2020-10-30 @Literature

I reread the sensational epic poem Beowulf, one of the first surviving Old English epics of an anonymous author. My first exposure to the poem dates back to school twenty years back, although I can hardly attest to that entirely superficial experience. Fortunately, I can now speak a bit more authoritatively.

I read the C. W. Kennedy verse translation, which, like the original, maintains the unrhymed, two half-line alliterative structure with a caesura/pause between the two halves.

It would have been pleasant to read the original, but suffice to say, Old English/West Saxon are divergent from the modern or even the Middle English (which I read with comparable ease) to such great extent that only serious scholarly pursuit would enable the due appreciation.

A bit on the background of the epic. While the surviving manuscript, written in the West Saxon dialect, dates back to the 10th-11th centuries, the poet composed the work a couple of centuries prior. The actual narrative, however, takes place in the 5th-6th centuries.

The heroic epic draws heavily on the roots of ancient Nordic/Scandinavian/Celtic sources: histories, sagas, fables, myths. The narrative unwinds within the territories of modern Denmark and Sweden. Beowulf, the hero of the poem is of a Geatish lineage, a royal tribe of southern Sweden. The other royal lines pertinent to the story are the Scyldings (Danes) as well as the Scylfings (also of Sweden).

The ancient Scandinavian traditions were harsh, yet simple. Live by the sword, die by the sword. Serve your king. Reap rewards, but be eager to requite in the glories of battle. Stand behind your word. Respect your legend. Expect death at any moment.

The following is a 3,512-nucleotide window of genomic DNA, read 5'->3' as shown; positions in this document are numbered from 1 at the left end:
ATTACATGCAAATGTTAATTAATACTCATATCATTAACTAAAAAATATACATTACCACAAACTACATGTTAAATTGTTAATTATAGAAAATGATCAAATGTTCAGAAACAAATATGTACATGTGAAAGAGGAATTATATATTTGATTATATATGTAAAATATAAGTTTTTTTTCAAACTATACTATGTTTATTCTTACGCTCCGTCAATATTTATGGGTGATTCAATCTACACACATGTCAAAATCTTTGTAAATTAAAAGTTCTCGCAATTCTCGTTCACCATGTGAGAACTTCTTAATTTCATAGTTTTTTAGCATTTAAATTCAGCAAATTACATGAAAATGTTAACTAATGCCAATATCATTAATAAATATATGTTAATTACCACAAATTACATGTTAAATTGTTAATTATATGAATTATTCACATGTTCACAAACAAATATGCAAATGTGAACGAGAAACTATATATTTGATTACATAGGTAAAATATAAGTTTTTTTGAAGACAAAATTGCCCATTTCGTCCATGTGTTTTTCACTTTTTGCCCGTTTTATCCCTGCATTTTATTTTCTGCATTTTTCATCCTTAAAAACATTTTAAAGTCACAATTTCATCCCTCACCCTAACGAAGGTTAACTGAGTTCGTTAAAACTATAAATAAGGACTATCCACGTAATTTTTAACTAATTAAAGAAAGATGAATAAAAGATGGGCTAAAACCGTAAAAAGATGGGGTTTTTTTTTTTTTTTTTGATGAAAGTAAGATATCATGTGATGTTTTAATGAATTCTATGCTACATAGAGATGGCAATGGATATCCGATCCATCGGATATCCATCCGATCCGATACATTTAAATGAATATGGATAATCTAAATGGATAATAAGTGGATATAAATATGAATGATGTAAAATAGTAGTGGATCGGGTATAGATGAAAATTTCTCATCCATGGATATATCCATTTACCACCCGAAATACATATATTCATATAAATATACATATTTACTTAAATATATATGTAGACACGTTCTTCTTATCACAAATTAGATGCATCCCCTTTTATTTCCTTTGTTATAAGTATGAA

The world presented was bleak, winters harsh, death ensuing, volatility constant, strife between royal lineage incessant, deception looming, enemy threat abound.

You’ll observe similar feel in much of the Scandinavian/Celtic material. Pleasures were little and base. Debauchery at the Mead Hall over beer and ale constituted much of it.

Shakespeare’s Macbeth presents a world of a similar character, also set within that echelon of history and among those geographic whereabouts.

See this one of my favourite passages to get a sense of the world as well as the poetry, more of which I’ll address further below.

Wild and lonely the land they live in
Wind-swept ridges and wolf-retreats,
Dread tracts of fen where the falling torrent
Downward dips into gloom and shadow
Under the dusk of the darkening cliff.
Not far in miles lies the lonely mere
Where trees firm-rooted and hung with frost
Overshroud the wave with shadowing gloom.
And there a portent appears each night,
A flame in the water; no man so wise
Who knows the bound of it’s bottomless depth
The heather-stepper, the horned stag,
The antlered hart hard driven by hounds,
Invading that forest in flight from afar
Will turn at bay and die on the brink
Ere ever he’ll plunge in that haunted pool.
‘Tis an eerie spot! Its tossing spray
Mounts dark to heaven when high winds stir
The driving storm, and the sky is murky
And with foul weather the heavens weep.

Concerning the translation. However richer the original, this particular translation exhibits certain alliteration (sometimes syllabic, although more frequently first-consonant, or similarly sounding and evocative words). See this handful of lines I’d noted:

Find many more excerpts beneath.